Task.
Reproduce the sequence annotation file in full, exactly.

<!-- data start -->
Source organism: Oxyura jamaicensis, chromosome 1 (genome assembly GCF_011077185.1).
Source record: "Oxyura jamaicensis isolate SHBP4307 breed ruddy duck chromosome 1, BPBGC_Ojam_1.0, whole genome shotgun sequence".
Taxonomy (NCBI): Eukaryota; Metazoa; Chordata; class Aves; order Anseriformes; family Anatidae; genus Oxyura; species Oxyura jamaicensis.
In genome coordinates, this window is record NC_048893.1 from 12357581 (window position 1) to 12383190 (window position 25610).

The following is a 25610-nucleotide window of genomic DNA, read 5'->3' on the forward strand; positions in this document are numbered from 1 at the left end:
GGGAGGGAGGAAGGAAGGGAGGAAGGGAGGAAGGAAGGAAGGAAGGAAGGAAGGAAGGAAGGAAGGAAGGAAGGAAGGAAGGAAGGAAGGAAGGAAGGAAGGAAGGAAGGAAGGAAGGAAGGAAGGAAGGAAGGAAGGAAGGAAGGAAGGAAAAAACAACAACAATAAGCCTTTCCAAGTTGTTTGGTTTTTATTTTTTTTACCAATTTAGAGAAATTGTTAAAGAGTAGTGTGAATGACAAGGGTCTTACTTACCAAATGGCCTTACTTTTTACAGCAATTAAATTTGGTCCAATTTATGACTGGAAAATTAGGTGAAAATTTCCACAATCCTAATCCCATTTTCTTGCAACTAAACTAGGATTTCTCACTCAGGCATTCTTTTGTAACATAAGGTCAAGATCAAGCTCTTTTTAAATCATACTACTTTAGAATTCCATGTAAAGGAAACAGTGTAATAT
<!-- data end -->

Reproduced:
Source organism: Oxyura jamaicensis, chromosome 1 (genome assembly GCF_011077185.1).
Source record: "Oxyura jamaicensis isolate SHBP4307 breed ruddy duck chromosome 1, BPBGC_Ojam_1.0, whole genome shotgun sequence".
Taxonomy (NCBI): Eukaryota; Metazoa; Chordata; class Aves; order Anseriformes; family Anatidae; genus Oxyura; species Oxyura jamaicensis.
In genome coordinates, this window is record NC_048893.1 from 12357581 (window position 1) to 12383190 (window position 25610).

The following is a 25610-nucleotide window of genomic DNA, read 5'->3' on the forward strand; positions in this document are numbered from 1 at the left end:
GGGAGGGAGGAAGGAAGGGAGGAAGGGAGGAAGGAAGGAAGGAAGGAAGGAAGGAAGGAAGGAAGGAAGGAAGGAAGGAAGGAAGGAAGGAAGGAAGGAAGGAAGGAAGGAAGGAAGGAAGGAAGGAAGGAAGGAAGGAAGGAAGGAAGGAAAAAACAACAACAATAAGCCTTTCCAAGTTGTTTGGTTTTTATTTTTTTTACCAATTTAGAGAAATTGTTAAAGAGTAGTGTGAATGACAAGGGTCTTACTTACCAAATGGCCTTACTTTTTACAGCAATTAAATTTGGTCCAATTTATGACTGGAAAATTAGGTGAAAATTTCCACAATCCTAATCCCATTTTCTTGCAACTAAACTAGGATTTCTCACTCAGGCATTCTTTTGTAACATAAGGTCAAGATCAAGCTCTTTTTAAATCATACTACTTTAGAATTCCATGTAAAGGAAACAGTGTAATAT